Israel is a world leader in solar energy. About three quarters of all households use the sun to heat water, using a technology called solar thermal. And Israeli firms are widely recognised as technological leaders in the field of solar electricity.
However, Israel could and should be doing much more. This is not just to help control climate change despite the fact that climate change is clearly the greatest threat humanity has ever faced. Rather (and understandably), people living in Israel may legitimately feel that other threats are more immediate. In this context, expanding solar power would help Israel’s energy security by reducing – and ultimately removing – the need to import coal and oil. Community solar schemes could also help build links, perhaps even in Gaza, with groups and individuals interested in human progress rather than enmity.
At the moment, Israel imports about 85% of its energy. Its electricity is almost entirely from fossil fuels, mainly coal. Yet it has no coal, so imports huge quantities every year – with South Africa being the main supplier. It has plenty of natural gas (and is stepping up offshore exploration to find more). Therefore, since 2002, gas has been introduced into the electricity generation mix, leading to a reduction in oil used for generation. However, oil is still used for generation of electricity, as well as for transport fuel, and Israel has virtually none of its own. Oil suppliers include Egypt, Angola, Mexico, Colombia and Norway, and (more recently) Russia and Kazakhstan.
As mentioned above, Israeli firms are recognised as technological leaders in solar energy. For example, BrightSource signed a major deal with a US company in February to create a solar power plant in Southern California, which will generate enough electricity for almost a million homes. A much smaller plant (one-fifth of the Californian one) is also planned for Israel’s Negev Desert.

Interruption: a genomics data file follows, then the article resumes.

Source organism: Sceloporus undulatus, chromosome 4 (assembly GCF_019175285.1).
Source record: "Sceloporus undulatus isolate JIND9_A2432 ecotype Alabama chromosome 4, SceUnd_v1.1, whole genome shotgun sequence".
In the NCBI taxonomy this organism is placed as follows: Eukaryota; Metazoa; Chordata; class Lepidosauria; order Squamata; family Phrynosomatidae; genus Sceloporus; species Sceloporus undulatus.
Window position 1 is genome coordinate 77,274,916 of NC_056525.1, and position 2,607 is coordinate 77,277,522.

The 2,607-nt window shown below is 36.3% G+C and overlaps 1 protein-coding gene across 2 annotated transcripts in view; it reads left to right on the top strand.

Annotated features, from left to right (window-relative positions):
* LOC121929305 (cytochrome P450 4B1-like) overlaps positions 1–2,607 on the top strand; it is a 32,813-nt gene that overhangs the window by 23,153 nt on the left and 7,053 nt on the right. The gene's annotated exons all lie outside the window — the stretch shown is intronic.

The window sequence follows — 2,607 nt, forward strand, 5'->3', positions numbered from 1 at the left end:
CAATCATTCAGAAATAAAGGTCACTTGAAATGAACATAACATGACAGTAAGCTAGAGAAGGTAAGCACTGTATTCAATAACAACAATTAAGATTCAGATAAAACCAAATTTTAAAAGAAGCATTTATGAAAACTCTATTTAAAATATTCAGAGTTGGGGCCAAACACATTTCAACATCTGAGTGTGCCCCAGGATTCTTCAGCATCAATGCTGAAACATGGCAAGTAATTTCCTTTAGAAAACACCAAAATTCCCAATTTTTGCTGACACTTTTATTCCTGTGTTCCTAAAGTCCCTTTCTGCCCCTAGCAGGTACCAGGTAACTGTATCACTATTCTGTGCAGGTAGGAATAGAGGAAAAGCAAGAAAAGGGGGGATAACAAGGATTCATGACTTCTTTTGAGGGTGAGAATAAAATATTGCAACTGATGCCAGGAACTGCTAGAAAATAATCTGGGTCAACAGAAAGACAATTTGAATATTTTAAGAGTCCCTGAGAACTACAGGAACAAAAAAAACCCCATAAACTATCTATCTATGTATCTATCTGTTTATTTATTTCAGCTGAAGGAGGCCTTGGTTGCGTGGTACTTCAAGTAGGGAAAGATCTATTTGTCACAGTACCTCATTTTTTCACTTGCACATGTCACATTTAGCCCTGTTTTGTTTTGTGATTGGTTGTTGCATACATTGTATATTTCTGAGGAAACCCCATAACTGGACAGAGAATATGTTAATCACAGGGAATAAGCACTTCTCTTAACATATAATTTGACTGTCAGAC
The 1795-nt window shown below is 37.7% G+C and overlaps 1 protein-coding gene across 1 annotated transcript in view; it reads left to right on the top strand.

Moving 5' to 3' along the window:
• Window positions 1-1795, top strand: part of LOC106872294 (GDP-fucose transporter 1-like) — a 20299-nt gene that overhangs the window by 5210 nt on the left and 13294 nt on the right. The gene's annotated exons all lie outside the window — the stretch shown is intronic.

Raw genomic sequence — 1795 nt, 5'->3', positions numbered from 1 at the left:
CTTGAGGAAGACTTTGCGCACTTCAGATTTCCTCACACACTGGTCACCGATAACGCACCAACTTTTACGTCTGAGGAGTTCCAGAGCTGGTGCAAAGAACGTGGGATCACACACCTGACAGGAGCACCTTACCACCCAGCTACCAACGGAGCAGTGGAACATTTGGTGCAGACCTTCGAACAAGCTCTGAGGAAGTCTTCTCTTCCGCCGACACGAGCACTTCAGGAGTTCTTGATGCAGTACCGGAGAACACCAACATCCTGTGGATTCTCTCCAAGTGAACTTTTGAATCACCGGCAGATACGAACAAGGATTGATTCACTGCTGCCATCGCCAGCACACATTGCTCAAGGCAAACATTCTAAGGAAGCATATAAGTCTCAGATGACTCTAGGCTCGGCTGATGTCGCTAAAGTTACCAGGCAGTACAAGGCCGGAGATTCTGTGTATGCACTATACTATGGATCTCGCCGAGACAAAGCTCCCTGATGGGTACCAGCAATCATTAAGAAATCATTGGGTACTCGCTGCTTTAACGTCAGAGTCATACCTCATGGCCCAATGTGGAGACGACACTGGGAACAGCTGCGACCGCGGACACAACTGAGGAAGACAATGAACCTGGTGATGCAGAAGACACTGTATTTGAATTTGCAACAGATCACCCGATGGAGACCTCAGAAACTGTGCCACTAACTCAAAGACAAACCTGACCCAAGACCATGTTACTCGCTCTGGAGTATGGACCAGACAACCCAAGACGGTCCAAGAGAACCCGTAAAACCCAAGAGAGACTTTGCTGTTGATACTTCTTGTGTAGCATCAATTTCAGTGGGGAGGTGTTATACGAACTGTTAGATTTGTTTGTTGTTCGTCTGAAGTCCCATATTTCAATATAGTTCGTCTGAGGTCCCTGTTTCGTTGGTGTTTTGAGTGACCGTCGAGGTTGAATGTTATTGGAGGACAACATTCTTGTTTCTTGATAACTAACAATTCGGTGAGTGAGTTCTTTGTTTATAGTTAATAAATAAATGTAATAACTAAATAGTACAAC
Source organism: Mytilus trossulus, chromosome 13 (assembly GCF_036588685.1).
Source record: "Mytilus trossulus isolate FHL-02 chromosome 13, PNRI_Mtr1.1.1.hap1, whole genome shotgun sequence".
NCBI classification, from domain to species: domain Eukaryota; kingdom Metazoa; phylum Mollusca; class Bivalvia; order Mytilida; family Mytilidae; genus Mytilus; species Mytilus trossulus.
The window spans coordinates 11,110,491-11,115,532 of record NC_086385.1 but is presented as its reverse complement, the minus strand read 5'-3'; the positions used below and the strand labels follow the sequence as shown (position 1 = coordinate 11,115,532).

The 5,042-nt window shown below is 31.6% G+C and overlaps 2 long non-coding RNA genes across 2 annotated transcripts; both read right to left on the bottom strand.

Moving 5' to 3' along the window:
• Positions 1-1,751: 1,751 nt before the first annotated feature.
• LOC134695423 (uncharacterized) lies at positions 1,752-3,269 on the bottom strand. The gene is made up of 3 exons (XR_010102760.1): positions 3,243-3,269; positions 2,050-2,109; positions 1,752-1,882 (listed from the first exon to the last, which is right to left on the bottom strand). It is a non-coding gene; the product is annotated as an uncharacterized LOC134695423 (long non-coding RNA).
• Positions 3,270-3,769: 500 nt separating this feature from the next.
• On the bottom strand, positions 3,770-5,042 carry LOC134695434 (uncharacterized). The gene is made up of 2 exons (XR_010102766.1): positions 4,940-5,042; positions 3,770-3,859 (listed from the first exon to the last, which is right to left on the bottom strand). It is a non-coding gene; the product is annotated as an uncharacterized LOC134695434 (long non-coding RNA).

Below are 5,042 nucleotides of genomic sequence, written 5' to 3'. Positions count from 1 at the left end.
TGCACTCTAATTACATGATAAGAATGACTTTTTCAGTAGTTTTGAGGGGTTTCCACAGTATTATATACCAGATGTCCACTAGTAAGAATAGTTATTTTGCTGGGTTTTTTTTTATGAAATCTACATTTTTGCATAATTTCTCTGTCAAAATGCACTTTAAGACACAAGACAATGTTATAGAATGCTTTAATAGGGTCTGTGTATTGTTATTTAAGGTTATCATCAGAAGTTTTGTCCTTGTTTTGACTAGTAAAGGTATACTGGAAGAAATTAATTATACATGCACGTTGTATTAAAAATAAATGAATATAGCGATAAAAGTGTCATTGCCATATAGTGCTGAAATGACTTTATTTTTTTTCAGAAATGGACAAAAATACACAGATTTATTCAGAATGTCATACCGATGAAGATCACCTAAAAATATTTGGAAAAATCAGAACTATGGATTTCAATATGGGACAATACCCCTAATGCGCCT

However, the free market does not deliver renewable energy, as the cost is still higher than for fossil fuel energy. But the reason why Israel has done well on solar thermal is simple. Since 1980, it has been mandatory for all new buildings (except hospitals and industrial buildings) to be fitted with solar thermal panels. Unfortunately, there have been no such measures for solar electricity. The Israeli government set targets in 2002 for 2% of electricity to come from renewables by 2007, rising to 5% by 2016. But targets alone are irrelevant and this one made little difference. By the end of 2008, only 0.01% of Israeli electricity came from renewables. Nevertheless, in January 2009, the government announced more ambitious targets: 5% by 2014 and 10% by 2020. These are still quite modest targets. For comparison, the EU agreed, in December 2008, a target of 20% of all energy (that is, electricity, heat and transport) to come from renewables by 2020.
Therefore, Israel has a major challenge to expand its electricity generation over the next decade. As explained above, fossil fuels, other than gas, must be imported and all power stations using these fuels require very large quantities of water, which is increasingly in short supply in Israel. In addition, the Israeli government announced in January 2008 that it would install the world’s first electric car network, in 2011. This is ambitious and admirable but, if met, will require even more electricity.
Therefore, to put it bluntly, for energy independence, economic, social and climate reasons, Israel must move quickly to harness a natural resource that it has in abundance: sunlight.